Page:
Overwhelming majorities of these teachers also agree with the assertions that “today’s digital technologies are creating an easily distracted generation with short attention spans” (87%) and “today’s students are too ‘plugged in’ and need more time away from their digital technologies” (86%). Two-thirds (64%) agree with the notion that “today’s digital technologies do more to distract students than to help them academically.” In focus groups, some teachers commented on the connection they see between students’ “overexposure” to technology, and the resulting lack of focus and diminished ability to retain knowledge they see among some students. Time management is also becoming a serious issue among students, according to some teachers; in their experience, today’s digital technologies not only encourage students to assume all tasks can be finished quickly and at the last minute, but students also use various digital tools at their disposal to “waste time” and procrastinate.
In 2015, UMD launched the Greater College Park initiative, a $2 billion public-private investment to rapidly revitalize the Baltimore Avenue corridor and academic campus, which includes dynamic academic spaces, a public-private research hub and vibrant downtown community. The initiative is the result of cooperative work between the City of College Park, Prince George’s County, state, private developers and the university. Recent additions to Greater College Park include the Edward St. John Learning & Teaching Center, MilkBoy ArtHouse, and the College Park Academy.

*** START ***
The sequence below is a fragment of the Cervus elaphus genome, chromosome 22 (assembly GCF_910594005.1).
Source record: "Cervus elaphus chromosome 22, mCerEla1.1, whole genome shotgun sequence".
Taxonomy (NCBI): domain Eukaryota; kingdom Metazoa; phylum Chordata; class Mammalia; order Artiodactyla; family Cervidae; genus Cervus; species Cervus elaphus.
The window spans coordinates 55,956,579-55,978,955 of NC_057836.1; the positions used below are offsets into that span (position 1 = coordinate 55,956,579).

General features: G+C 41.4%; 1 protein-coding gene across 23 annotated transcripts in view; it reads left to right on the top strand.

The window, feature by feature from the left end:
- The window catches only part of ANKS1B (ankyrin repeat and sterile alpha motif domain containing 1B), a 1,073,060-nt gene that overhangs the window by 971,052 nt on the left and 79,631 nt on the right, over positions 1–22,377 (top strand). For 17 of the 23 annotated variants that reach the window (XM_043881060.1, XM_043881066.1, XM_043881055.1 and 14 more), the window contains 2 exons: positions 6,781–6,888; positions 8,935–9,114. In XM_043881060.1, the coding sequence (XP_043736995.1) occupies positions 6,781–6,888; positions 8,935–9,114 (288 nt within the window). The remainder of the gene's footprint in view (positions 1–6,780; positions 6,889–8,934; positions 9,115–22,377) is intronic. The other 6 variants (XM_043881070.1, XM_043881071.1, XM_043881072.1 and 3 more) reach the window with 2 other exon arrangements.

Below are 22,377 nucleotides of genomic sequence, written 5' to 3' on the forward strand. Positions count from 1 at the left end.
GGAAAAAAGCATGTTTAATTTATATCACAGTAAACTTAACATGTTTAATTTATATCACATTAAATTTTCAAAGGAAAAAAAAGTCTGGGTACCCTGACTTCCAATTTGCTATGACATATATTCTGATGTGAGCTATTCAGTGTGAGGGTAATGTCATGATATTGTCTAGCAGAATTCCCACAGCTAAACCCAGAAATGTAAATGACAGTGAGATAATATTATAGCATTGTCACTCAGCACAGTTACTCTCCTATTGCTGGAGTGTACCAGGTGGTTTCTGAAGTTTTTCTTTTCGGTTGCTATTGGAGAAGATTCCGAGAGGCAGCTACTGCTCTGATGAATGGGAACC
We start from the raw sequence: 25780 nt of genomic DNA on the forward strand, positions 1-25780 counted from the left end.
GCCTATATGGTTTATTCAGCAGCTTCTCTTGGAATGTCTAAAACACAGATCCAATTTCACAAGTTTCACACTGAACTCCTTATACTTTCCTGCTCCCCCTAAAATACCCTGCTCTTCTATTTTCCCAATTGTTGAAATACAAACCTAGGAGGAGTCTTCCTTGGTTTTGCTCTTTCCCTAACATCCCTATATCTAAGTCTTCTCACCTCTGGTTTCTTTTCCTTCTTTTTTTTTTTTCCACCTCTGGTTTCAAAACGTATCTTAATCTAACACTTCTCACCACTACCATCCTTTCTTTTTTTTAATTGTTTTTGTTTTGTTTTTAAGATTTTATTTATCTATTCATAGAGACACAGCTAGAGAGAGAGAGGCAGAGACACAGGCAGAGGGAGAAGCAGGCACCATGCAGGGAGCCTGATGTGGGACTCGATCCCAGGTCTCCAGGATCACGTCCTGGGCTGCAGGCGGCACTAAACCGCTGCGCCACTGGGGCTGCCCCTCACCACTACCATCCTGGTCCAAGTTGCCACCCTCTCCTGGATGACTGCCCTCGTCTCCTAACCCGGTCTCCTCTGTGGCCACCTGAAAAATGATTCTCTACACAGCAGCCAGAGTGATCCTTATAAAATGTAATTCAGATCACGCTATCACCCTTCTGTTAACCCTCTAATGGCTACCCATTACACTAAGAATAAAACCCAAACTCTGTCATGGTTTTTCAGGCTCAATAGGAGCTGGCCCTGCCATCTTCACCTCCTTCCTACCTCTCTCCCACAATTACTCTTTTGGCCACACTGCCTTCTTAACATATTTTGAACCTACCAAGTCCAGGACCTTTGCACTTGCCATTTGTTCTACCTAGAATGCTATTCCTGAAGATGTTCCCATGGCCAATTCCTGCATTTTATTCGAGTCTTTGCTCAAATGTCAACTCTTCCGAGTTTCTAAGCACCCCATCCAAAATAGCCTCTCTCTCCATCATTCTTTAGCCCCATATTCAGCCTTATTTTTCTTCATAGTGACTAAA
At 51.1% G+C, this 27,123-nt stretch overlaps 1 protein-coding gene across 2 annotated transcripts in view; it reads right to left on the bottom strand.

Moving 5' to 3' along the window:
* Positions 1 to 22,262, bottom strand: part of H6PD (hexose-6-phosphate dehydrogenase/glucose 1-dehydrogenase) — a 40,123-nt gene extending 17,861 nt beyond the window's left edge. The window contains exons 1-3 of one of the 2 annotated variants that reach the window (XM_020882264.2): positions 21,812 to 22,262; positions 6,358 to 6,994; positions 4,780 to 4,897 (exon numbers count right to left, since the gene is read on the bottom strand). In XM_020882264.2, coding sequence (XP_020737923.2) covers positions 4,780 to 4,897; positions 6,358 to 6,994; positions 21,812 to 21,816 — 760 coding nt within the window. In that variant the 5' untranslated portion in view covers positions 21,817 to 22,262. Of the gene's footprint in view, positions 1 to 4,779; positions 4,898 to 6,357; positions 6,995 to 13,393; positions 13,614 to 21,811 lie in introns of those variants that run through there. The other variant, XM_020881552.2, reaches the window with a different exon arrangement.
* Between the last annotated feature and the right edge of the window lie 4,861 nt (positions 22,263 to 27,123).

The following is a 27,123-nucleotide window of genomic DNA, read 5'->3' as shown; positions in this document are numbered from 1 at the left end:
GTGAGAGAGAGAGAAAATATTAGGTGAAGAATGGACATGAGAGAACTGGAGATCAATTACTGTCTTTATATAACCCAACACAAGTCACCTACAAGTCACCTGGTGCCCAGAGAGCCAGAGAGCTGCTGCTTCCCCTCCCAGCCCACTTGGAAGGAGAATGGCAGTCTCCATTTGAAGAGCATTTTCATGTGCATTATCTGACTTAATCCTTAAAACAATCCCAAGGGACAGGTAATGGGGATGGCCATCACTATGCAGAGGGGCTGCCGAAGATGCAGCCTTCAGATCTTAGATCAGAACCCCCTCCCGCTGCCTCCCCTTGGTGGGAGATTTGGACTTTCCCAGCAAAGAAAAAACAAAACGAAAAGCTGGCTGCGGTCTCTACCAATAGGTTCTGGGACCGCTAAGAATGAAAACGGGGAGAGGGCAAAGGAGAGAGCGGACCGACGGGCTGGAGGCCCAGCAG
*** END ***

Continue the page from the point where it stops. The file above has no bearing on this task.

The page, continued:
In many disciplines, Western methods of conducting research are predominant.  Researchers are overwhelmingly taught Western methods of data collection and study. The increasing participation of indigenous peoples as researchers has brought increased attention to the lacuna in culturally-sensitive methods of data collection. Non-Western methods of data collection may not be the most accurate or relevant for research on non-Western societies. For example, " Hua Oranga " was created as a criterion for psychological evaluation in Māori populations, and is based on dimensions of mental health important to the Māori people – "taha wairua (the spiritual dimension), taha hinengaro (the mental dimension), taha tinana (the physical dimension), and taha whanau (the family dimension)".